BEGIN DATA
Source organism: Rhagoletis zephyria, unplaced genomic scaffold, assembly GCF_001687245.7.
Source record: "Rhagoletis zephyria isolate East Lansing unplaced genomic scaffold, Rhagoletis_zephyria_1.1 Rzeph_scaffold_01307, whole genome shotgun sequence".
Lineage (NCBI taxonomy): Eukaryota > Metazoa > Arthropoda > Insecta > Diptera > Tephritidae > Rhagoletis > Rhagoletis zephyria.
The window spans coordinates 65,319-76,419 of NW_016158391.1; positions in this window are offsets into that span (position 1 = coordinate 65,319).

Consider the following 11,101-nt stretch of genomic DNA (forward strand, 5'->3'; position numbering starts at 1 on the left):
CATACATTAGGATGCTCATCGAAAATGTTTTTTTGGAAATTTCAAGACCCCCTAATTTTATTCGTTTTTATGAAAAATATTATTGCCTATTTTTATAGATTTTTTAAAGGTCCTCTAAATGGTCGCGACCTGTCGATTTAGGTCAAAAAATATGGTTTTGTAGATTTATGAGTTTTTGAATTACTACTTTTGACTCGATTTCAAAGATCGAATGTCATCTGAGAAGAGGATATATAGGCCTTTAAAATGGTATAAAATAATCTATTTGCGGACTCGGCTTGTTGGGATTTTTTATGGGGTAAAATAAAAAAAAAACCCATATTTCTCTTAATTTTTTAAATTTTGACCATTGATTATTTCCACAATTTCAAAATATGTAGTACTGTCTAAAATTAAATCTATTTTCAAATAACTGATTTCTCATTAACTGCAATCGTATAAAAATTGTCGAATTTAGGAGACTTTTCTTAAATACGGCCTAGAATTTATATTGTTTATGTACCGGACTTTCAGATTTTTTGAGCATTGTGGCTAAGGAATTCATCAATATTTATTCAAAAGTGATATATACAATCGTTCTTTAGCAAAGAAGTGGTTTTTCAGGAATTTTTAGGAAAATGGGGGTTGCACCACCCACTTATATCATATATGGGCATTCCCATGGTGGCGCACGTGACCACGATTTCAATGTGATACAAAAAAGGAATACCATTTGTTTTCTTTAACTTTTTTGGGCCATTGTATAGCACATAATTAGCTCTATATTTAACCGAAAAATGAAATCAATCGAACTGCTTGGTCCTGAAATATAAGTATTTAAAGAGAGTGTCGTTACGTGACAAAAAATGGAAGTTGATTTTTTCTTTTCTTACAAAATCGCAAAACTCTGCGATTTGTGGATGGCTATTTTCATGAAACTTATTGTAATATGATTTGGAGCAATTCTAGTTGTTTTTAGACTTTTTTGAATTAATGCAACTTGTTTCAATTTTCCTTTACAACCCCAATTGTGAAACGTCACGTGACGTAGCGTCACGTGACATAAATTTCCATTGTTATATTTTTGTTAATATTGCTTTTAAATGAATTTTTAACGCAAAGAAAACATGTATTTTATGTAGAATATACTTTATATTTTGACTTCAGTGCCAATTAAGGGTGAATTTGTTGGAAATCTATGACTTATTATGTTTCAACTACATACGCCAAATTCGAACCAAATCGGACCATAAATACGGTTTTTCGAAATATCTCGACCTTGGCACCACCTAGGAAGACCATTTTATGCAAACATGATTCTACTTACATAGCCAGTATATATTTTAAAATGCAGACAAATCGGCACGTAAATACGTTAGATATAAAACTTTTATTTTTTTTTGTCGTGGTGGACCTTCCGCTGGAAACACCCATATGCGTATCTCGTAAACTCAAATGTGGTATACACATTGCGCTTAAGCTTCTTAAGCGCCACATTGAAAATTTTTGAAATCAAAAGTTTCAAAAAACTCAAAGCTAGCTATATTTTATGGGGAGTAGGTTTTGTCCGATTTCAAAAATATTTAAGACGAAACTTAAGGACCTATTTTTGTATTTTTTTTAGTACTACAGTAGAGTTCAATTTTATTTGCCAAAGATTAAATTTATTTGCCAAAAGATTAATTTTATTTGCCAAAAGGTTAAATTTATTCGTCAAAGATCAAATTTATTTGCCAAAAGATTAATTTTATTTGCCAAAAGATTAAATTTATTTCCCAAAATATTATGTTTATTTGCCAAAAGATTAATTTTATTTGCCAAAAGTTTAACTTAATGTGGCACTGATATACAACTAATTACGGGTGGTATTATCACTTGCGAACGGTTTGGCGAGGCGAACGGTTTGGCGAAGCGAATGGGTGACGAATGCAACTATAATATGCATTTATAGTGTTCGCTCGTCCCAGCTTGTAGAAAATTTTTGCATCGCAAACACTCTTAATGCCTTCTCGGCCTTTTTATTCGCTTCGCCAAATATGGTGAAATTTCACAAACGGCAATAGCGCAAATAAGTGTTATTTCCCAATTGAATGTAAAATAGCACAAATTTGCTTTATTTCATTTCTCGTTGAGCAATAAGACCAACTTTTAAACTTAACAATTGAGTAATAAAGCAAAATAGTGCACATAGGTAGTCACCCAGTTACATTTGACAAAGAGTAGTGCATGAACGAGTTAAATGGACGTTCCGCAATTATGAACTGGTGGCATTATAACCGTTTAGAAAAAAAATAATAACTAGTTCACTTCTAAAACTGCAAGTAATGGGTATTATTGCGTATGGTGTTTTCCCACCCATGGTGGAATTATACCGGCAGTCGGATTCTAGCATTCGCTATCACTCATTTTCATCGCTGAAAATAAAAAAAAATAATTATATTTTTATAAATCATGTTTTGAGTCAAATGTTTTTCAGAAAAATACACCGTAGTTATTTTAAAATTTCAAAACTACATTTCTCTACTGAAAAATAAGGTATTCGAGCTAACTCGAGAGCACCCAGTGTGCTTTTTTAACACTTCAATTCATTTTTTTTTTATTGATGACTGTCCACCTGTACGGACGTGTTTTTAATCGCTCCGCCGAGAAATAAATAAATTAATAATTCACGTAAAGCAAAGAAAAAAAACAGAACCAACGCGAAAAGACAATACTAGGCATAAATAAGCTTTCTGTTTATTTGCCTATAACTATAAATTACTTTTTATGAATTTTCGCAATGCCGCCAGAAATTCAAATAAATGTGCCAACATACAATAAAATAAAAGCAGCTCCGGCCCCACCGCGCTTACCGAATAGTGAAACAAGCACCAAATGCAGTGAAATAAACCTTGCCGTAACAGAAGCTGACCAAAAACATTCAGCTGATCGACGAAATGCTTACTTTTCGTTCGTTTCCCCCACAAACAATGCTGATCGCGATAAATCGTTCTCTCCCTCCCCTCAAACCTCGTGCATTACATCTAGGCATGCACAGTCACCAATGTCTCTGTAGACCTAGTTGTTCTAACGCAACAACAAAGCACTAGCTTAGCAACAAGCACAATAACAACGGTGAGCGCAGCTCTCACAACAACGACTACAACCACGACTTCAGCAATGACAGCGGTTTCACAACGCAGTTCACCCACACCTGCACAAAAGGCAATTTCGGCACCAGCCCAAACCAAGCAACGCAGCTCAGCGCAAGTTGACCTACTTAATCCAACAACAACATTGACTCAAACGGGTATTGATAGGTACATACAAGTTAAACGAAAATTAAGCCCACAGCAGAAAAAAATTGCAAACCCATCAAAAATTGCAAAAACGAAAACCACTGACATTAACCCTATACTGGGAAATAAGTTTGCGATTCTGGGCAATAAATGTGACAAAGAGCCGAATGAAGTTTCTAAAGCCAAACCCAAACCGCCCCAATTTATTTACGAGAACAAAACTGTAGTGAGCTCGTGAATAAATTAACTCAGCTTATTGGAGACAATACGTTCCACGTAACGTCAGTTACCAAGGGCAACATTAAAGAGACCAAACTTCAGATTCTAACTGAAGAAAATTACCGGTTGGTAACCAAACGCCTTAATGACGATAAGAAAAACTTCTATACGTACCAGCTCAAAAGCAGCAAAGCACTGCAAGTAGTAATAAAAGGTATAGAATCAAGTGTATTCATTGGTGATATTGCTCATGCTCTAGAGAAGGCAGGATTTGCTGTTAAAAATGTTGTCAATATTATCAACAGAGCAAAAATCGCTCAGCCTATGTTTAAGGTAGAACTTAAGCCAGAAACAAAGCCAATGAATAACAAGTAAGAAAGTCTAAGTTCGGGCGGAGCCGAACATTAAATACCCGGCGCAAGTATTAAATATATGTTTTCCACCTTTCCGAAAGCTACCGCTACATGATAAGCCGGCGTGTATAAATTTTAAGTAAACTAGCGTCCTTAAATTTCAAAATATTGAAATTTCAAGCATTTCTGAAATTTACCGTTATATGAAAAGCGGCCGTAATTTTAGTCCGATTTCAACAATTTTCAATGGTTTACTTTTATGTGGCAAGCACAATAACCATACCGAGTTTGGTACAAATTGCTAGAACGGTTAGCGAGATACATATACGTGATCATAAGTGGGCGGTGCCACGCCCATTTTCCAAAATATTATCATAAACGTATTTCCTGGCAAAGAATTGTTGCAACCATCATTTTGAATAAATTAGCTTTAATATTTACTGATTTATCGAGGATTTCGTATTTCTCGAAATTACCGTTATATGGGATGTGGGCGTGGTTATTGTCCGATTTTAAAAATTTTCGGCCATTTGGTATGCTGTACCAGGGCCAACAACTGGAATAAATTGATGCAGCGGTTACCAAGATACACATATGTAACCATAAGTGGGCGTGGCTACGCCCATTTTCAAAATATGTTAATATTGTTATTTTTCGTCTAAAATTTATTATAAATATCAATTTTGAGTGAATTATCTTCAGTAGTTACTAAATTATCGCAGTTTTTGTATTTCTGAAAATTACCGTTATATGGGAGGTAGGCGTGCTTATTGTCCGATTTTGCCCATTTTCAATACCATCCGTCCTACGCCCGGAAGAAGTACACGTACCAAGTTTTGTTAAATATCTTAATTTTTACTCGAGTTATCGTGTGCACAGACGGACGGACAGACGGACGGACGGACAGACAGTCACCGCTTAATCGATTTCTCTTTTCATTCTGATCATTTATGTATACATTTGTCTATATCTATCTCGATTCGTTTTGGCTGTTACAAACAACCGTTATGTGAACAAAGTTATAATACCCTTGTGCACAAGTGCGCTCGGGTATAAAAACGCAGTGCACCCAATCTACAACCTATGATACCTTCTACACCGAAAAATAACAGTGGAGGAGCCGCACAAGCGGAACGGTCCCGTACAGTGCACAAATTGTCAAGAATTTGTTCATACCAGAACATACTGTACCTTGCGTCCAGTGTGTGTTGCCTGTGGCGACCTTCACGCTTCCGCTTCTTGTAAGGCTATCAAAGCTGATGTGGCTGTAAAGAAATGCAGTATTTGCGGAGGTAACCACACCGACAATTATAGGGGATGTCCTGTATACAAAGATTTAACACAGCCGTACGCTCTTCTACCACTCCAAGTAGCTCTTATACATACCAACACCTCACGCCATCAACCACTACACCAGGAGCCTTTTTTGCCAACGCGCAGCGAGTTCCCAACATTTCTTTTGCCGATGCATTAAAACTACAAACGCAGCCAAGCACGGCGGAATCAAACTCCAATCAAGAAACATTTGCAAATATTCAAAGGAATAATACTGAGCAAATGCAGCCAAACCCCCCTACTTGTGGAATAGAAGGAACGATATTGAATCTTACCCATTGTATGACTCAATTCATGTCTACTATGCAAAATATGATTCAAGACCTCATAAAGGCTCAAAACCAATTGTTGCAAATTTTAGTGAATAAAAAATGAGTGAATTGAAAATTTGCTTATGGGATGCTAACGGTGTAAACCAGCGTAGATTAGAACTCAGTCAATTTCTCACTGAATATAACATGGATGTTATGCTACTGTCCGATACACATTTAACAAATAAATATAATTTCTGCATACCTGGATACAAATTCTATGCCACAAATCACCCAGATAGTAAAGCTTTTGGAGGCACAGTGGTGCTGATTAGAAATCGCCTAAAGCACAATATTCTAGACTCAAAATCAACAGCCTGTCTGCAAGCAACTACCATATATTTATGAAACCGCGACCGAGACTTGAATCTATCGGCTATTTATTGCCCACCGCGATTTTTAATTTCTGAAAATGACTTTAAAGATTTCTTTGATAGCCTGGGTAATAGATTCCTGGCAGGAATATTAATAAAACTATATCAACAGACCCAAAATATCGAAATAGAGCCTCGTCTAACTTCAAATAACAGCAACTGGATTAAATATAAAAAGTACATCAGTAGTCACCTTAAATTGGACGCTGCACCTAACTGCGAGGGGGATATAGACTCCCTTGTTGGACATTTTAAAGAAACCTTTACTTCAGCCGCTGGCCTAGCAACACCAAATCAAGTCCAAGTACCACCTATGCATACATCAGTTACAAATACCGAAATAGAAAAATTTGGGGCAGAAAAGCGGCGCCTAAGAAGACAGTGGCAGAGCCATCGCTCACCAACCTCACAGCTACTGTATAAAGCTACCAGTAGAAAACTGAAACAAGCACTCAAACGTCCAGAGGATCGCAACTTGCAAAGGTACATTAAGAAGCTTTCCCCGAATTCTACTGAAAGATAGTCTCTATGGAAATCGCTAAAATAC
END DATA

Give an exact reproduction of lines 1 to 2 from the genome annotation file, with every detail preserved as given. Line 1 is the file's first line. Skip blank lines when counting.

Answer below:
Source organism: Rhagoletis zephyria, unplaced genomic scaffold, assembly GCF_001687245.7.
Source record: "Rhagoletis zephyria isolate East Lansing unplaced genomic scaffold, Rhagoletis_zephyria_1.1 Rzeph_scaffold_01307, whole genome shotgun sequence".